That finding cemented that fast rates of anatomical change don’t need to coincide with genetic diversity or an abundance of species (called taxonomic diversity), and further rebutted adaptive radiation as the only explanation for the origin of new animal groups and body plans. The researchers also note that it took reptiles almost 10 million years to recover to previous levels of anatomical diversity.

“That kind of tells you on the broad scheme of things and on a global scale how much impact, throughout the history of life, sudden environmental changes may have,” Simões said.

Further evidence that contradicted adaptive radiation included similar but surprising findings on the origins of snakes, which achieved the major aspects of their skinny, elongated body plans early in their evolution about 170 million years ago (but didn’t fully lose their limbs for another 105 million years). They also underwent rapid changes to their skulls about 170 to 165 million years ago that led to such powerful and flexible mouths that today they can swallow whole prey many times their size. But while snakes experienced the fastest rates of anatomical change in the history of reptile evolution, these changes did not coincide with increases in taxonomic diversity or high rates of molecular evolution as predicted by adaptive radiations, the researchers said.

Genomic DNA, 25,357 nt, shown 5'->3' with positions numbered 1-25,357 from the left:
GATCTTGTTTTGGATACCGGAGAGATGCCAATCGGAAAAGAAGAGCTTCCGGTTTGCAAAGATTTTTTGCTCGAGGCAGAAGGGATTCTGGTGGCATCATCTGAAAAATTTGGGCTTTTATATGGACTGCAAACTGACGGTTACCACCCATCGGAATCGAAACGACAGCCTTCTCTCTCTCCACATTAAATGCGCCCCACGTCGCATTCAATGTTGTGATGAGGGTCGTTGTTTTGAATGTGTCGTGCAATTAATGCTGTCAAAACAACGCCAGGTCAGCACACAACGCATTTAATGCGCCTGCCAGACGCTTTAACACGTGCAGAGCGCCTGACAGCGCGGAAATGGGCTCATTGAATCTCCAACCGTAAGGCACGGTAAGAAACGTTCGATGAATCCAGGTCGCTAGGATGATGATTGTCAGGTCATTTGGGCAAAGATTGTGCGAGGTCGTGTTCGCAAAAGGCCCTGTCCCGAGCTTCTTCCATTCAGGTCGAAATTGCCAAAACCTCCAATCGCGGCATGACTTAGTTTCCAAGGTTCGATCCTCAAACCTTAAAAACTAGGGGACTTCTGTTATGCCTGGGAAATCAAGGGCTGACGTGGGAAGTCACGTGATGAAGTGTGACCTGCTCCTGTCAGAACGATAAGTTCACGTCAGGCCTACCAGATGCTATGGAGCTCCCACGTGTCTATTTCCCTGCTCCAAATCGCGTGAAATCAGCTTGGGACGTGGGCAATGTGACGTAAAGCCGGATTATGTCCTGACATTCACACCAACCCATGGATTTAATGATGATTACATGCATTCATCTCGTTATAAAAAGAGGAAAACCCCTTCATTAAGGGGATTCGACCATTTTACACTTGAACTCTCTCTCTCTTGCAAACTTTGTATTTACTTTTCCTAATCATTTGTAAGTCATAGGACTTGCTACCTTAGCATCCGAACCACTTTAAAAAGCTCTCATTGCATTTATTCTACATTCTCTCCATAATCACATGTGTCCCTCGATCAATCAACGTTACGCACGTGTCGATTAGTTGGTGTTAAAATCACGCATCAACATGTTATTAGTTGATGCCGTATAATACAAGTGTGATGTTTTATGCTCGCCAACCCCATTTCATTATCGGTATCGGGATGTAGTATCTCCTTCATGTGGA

The scientists weren’t able to pinpoint why this mismatch happens, and suggested more research is needed. In particular they want to understand how body plans evolve and how changes in DNA relate to it.

“We can see better now what are the big changes in the history of life and especially in the history of reptile life on Earth,” Simões said. “We will keep digging.”

This work was supported by an Alexander Agassiz Postdoctoral Fellowship from the Harvard Museum of Comparative Zoology and by the National Science and Engineering Research Council of Canada.